A bit further down the main road, a group of boys have blocked half of the road with some stones and are playing football. They are excited and fully occupied with their game. The ball bounces over to the other side of the road and an oncoming car honks angrily at the boy who sprints after the ball to retrieve it.
For a while already there was information going around the neighbourhood that one of the roads is earmarked for widening. One morning, a bulldozer arrived and began breaking and digging up the asphalt road which normally allowed us to ease our way out of the area on the way to work. In a few days, the entire road was dug up and I was expecting road construction to begin anytime soon. Not so. Nothing has happened ever since. Instead the neighbourhood is left in a big mess. Parking became a problem; small cars have a problem passing through and you need some serious hiking gear to climb your way up through the dirt to enter the shops along the road. It was also decided recently that the alley leading to my residence was to be upgraded with cobblestones. A welcome development indeed. Then, one morning, we were surprised to see that the alley was blocked with a huge heap of selected materials, dumped by a truck earlier that morning, meant to provide the foundation for the cobblestone. It took quite some initiative from the residents to have some of the materials removed to allow some passage of sort. No information or communication whatsoever. The material was dumped without considering the consequences for the residents. The following day, a bulldozer came to spread the materials and it looked like progress was being made to improve the state of the alley indeed. Until it began to rain. The surface of the road was now higher than the compound of most residences, so that rain water can no longer find a way out. A true waterbody has now accumulated in my compound making it difficult to open and close the gate. No further works have followed since and we wonder when the project will see its completion, with or without a drainage system.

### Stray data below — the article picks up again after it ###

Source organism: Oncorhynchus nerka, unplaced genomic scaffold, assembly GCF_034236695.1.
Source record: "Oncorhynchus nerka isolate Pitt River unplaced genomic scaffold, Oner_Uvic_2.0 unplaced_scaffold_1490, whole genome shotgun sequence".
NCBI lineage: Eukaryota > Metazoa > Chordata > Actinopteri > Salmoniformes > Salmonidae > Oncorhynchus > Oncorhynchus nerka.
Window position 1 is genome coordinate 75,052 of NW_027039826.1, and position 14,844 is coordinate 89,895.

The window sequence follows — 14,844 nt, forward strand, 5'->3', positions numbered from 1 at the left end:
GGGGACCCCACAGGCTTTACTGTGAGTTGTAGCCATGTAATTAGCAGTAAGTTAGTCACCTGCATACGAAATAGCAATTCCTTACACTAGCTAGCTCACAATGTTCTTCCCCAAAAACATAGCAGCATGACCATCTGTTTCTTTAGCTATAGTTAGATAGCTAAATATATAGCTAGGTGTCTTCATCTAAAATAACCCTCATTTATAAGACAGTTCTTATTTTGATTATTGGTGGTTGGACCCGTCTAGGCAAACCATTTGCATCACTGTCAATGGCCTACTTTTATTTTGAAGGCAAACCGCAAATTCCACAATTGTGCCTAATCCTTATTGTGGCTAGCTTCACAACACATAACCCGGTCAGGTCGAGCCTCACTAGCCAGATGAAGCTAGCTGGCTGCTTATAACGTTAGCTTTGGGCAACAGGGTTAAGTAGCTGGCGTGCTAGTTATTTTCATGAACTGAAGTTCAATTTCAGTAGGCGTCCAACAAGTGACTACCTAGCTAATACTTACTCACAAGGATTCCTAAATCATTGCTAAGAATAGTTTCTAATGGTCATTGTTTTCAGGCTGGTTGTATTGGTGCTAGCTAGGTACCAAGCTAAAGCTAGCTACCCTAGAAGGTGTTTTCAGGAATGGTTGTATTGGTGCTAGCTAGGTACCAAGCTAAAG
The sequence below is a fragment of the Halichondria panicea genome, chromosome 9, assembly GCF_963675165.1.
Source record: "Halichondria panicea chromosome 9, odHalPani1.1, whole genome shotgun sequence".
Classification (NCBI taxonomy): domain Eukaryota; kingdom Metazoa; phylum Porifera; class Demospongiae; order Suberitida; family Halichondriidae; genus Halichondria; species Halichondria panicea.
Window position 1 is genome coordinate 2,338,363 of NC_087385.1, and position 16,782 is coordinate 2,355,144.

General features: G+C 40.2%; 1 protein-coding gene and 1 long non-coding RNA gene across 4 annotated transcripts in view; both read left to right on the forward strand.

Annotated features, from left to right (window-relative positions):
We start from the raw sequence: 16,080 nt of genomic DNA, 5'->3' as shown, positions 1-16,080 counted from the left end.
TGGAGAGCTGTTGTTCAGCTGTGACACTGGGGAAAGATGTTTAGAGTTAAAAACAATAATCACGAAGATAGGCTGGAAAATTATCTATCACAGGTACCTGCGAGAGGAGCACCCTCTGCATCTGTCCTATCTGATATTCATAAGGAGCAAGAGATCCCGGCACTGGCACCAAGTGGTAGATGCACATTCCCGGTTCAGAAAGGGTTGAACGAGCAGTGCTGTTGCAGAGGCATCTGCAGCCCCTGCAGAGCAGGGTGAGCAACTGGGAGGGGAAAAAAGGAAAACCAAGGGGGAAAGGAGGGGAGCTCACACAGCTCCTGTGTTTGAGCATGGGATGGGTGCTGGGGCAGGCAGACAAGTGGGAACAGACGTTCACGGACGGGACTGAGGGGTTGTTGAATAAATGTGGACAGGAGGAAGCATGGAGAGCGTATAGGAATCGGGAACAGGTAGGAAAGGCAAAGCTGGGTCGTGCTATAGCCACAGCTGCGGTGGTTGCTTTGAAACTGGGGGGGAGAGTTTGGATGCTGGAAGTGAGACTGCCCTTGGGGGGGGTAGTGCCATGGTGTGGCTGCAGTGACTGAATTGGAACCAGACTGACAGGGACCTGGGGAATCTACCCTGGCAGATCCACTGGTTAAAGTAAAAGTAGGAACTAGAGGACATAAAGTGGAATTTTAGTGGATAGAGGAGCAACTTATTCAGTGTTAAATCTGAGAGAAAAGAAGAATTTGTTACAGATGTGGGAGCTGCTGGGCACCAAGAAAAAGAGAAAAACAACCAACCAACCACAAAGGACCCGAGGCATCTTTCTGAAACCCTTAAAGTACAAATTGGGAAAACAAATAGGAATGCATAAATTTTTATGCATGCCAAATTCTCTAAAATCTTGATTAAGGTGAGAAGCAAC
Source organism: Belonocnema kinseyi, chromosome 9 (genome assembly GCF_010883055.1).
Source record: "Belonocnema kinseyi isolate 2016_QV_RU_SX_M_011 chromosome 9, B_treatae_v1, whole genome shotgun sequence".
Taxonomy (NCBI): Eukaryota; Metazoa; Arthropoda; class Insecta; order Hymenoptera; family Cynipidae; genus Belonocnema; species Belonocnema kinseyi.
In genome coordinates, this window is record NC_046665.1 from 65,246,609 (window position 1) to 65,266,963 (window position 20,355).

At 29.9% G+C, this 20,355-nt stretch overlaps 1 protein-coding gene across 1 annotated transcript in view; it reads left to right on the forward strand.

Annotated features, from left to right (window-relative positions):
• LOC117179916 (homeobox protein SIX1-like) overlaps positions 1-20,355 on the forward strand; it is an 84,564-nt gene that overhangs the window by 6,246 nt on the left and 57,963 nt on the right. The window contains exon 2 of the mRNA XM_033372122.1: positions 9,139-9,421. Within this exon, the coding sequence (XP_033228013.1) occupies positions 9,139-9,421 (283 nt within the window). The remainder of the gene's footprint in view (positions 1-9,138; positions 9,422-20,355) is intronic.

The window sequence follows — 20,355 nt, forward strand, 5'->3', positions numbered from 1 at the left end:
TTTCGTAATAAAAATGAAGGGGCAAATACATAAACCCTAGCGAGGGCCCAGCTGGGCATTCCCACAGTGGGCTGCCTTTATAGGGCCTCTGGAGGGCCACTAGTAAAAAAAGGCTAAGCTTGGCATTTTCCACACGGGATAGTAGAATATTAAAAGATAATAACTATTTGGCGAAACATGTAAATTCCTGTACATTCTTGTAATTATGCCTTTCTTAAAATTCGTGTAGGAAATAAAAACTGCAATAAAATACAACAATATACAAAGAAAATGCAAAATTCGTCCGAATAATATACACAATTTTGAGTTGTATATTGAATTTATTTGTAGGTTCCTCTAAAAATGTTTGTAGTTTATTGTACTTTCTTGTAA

The city indeed faces serious challenges of growth and management. There are issues of potential overcrowding, congestion, insufficient infrastructure and inadequate provision of services, which if not handled adequately will negatively affect social-economic development. Urban planning is key, together with the capacity to organize the city and regional towns, manage their growth and make them more efficient and sustainable. The challenge however is to plan for it in a proactive and coordinated way, providing information to the public and taking the interests and inconveniences of the citizens into consideration.
I can’t help thinking that it should not be too difficult to address some of these issues, both by the authorities and the public. Better planning, maintenance, communication, information and awareness will go a long way in improving the neighbourhood indeed.